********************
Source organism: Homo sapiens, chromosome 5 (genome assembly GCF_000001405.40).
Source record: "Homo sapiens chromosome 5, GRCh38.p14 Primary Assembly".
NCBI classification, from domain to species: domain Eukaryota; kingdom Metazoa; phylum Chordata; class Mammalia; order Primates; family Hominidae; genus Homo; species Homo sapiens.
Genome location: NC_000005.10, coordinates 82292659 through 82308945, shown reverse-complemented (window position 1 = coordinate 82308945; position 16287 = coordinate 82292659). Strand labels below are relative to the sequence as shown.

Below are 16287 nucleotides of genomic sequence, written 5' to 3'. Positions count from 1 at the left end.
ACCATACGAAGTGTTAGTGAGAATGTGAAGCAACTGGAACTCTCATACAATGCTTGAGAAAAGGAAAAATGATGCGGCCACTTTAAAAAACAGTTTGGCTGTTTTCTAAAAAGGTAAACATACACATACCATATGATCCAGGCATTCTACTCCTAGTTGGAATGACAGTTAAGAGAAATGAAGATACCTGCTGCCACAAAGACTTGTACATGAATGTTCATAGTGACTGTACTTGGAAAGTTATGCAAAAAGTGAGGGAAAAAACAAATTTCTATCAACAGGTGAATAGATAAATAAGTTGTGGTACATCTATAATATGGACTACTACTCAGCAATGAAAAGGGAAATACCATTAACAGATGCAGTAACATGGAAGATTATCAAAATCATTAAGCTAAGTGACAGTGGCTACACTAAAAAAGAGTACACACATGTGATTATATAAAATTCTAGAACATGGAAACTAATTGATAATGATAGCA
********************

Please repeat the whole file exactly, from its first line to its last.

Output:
Source organism: Homo sapiens, chromosome 5 (genome assembly GCF_000001405.40).
Source record: "Homo sapiens chromosome 5, GRCh38.p14 Primary Assembly".
NCBI classification, from domain to species: domain Eukaryota; kingdom Metazoa; phylum Chordata; class Mammalia; order Primates; family Hominidae; genus Homo; species Homo sapiens.
Genome location: NC_000005.10, coordinates 82292659 through 82308945, shown reverse-complemented (window position 1 = coordinate 82308945; position 16287 = coordinate 82292659). Strand labels below are relative to the sequence as shown.

Below are 16287 nucleotides of genomic sequence, written 5' to 3'. Positions count from 1 at the left end.
ACCATACGAAGTGTTAGTGAGAATGTGAAGCAACTGGAACTCTCATACAATGCTTGAGAAAAGGAAAAATGATGCGGCCACTTTAAAAAACAGTTTGGCTGTTTTCTAAAAAGGTAAACATACACATACCATATGATCCAGGCATTCTACTCCTAGTTGGAATGACAGTTAAGAGAAATGAAGATACCTGCTGCCACAAAGACTTGTACATGAATGTTCATAGTGACTGTACTTGGAAAGTTATGCAAAAAGTGAGGGAAAAAACAAATTTCTATCAACAGGTGAATAGATAAATAAGTTGTGGTACATCTATAATATGGACTACTACTCAGCAATGAAAAGGGAAATACCATTAACAGATGCAGTAACATGGAAGATTATCAAAATCATTAAGCTAAGTGACAGTGGCTACACTAAAAAAGAGTACACACATGTGATTATATAAAATTCTAGAACATGGAAACTAATTGATAATGATAGCA